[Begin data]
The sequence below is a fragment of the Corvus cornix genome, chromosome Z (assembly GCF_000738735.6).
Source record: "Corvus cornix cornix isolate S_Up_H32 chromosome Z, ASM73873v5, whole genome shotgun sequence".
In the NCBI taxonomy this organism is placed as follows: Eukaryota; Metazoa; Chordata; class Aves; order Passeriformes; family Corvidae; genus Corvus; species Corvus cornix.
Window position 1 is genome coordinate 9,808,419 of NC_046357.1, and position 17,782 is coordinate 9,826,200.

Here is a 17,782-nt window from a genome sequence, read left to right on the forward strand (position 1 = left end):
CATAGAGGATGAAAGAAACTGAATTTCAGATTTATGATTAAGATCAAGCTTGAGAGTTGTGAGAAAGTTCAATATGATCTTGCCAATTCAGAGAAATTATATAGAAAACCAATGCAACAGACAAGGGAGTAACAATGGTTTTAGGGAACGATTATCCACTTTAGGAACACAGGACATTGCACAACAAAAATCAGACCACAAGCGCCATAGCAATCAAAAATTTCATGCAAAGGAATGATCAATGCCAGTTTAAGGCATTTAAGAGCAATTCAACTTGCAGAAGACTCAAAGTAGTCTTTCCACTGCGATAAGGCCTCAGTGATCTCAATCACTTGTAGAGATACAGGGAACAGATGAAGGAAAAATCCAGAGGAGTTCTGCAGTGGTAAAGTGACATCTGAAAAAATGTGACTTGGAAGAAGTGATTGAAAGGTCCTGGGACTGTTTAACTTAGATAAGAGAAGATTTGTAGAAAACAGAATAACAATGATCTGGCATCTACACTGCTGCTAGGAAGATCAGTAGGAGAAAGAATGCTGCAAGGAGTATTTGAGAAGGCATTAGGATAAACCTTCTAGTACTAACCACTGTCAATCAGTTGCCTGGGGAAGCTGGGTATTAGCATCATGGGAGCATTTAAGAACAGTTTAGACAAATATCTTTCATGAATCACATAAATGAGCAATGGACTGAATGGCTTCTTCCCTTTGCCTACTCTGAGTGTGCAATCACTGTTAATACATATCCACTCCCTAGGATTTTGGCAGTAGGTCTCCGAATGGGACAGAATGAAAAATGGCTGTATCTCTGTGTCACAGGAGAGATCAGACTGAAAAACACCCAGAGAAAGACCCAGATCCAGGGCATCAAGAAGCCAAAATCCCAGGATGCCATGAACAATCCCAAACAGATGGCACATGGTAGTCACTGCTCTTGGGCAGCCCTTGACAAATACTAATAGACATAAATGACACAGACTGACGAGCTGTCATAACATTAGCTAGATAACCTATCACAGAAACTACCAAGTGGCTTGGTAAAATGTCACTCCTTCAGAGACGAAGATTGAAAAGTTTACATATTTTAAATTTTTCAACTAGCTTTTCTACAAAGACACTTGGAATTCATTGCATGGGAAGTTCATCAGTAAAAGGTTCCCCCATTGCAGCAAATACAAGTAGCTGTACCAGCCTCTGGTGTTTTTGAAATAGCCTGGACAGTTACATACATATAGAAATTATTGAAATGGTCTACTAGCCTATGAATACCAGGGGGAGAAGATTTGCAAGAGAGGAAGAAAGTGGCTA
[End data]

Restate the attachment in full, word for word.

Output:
The sequence below is a fragment of the Corvus cornix genome, chromosome Z (assembly GCF_000738735.6).
Source record: "Corvus cornix cornix isolate S_Up_H32 chromosome Z, ASM73873v5, whole genome shotgun sequence".
In the NCBI taxonomy this organism is placed as follows: Eukaryota; Metazoa; Chordata; class Aves; order Passeriformes; family Corvidae; genus Corvus; species Corvus cornix.
Window position 1 is genome coordinate 9,808,419 of NC_046357.1, and position 17,782 is coordinate 9,826,200.

Here is a 17,782-nt window from a genome sequence, read left to right on the forward strand (position 1 = left end):
CATAGAGGATGAAAGAAACTGAATTTCAGATTTATGATTAAGATCAAGCTTGAGAGTTGTGAGAAAGTTCAATATGATCTTGCCAATTCAGAGAAATTATATAGAAAACCAATGCAACAGACAAGGGAGTAACAATGGTTTTAGGGAACGATTATCCACTTTAGGAACACAGGACATTGCACAACAAAAATCAGACCACAAGCGCCATAGCAATCAAAAATTTCATGCAAAGGAATGATCAATGCCAGTTTAAGGCATTTAAGAGCAATTCAACTTGCAGAAGACTCAAAGTAGTCTTTCCACTGCGATAAGGCCTCAGTGATCTCAATCACTTGTAGAGATACAGGGAACAGATGAAGGAAAAATCCAGAGGAGTTCTGCAGTGGTAAAGTGACATCTGAAAAAATGTGACTTGGAAGAAGTGATTGAAAGGTCCTGGGACTGTTTAACTTAGATAAGAGAAGATTTGTAGAAAACAGAATAACAATGATCTGGCATCTACACTGCTGCTAGGAAGATCAGTAGGAGAAAGAATGCTGCAAGGAGTATTTGAGAAGGCATTAGGATAAACCTTCTAGTACTAACCACTGTCAATCAGTTGCCTGGGGAAGCTGGGTATTAGCATCATGGGAGCATTTAAGAACAGTTTAGACAAATATCTTTCATGAATCACATAAATGAGCAATGGACTGAATGGCTTCTTCCCTTTGCCTACTCTGAGTGTGCAATCACTGTTAATACATATCCACTCCCTAGGATTTTGGCAGTAGGTCTCCGAATGGGACAGAATGAAAAATGGCTGTATCTCTGTGTCACAGGAGAGATCAGACTGAAAAACACCCAGAGAAAGACCCAGATCCAGGGCATCAAGAAGCCAAAATCCCAGGATGCCATGAACAATCCCAAACAGATGGCACATGGTAGTCACTGCTCTTGGGCAGCCCTTGACAAATACTAATAGACATAAATGACACAGACTGACGAGCTGTCATAACATTAGCTAGATAACCTATCACAGAAACTACCAAGTGGCTTGGTAAAATGTCACTCCTTCAGAGACGAAGATTGAAAAGTTTACATATTTTAAATTTTTCAACTAGCTTTTCTACAAAGACACTTGGAATTCATTGCATGGGAAGTTCATCAGTAAAAGGTTCCCCCATTGCAGCAAATACAAGTAGCTGTACCAGCCTCTGGTGTTTTTGAAATAGCCTGGACAGTTACATACATATAGAAATTATTGAAATGGTCTACTAGCCTATGAATACCAGGGGGAGAAGATTTGCAAGAGAGGAAGAAAGTGGCTA